The Vadia Weddings
Text by Niharika Dinkar
Wedding photography is a familiar visual experience. It draws up into an already understood narrative, a series of contrasts—a public event peopled with the deeply personal, solemn ritual and spectacular emotion, the masked and the intimately known. The wedding photographer too is well-recognised, relentlessly intrusive while entirely faceless and unseen. A mass wedding is even more so and the photographer then strains to draw together the bursting edges. The Sarania community wedding in rural Gujarat was unique in serving as a means for brides to escape induction into the community’s mainstay of prostitution.
These photographs document the pragmatics of this singular event and do so by showing how the standard visual narrative of wedding photography falls apart into a series of jagged elements, which do not weld well. The tensions plotted across them, often all too literally and externally, were perhaps never meant to hold together, and yet they must, like the actual scene itself. High contrast dominates the pictures in the form of saturated tones and excesses of glitter and dark. But also in the form of the barely held together extremes of the narrative that span across a wailing woman at one end to the steely gaze of a child groom at the other. The viewer is thrust up close into bodies and faces crowding the photographs in such a way as to preclude any opening from the community gathered around supportively, stiflingly. The striking colours of fabric and ceremony give way to the diffuse blacks and whites of gauze and grim portraits yielding in each instance to accoutrements that conquer their uneasy subjects. The photographic juxtapositions are forced, as forced as the unions sanctified if not more.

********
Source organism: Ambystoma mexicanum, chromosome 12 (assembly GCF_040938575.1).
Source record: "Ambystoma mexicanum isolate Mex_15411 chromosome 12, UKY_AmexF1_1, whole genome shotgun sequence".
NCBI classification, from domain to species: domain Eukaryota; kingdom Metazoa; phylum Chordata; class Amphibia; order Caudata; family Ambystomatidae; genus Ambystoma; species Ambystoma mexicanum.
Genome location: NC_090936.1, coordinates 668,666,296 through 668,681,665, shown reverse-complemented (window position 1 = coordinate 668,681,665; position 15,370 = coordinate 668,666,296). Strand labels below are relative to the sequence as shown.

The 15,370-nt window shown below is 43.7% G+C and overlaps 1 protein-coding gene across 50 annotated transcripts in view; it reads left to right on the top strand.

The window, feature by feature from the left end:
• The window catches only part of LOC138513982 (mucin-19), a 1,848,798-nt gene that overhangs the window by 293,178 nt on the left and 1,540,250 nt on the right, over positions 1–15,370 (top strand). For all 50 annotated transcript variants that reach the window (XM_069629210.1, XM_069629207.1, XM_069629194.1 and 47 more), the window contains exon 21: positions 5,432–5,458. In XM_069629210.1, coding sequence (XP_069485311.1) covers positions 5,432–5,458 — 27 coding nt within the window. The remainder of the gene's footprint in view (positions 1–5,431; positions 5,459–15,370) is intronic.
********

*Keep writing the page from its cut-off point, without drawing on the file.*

This is a kind of arranged marriage, between the photographer and the event, the photographed subjects, between the viewer and the community. The particular event need not detain us, as the eternal task of a community binding itself to itself is attested by the photographer, whose right to look gives us ours.
The child groom at the end arrests us with his direct gaze for a long moment, but in that same foreboding silence, he sends us away. There are other points of engagement to be sure—the girls looking at us through their veils, sometimes with boredom, sometimes apprehension, sometimes with certainty. But none of them said as clearly as the final one that we are done viewing and we had better take off. We take leave accordingly; the photojournalist, adept as ever at signaling the close of an event, its actualisation and completion, returns us to the world of possibilities, of mundane familiarities and the indifferent freedom of the status quo, our own worlds.
All images from the series The Vadia Weddings Vadia, Gujarat, March 2012 Digital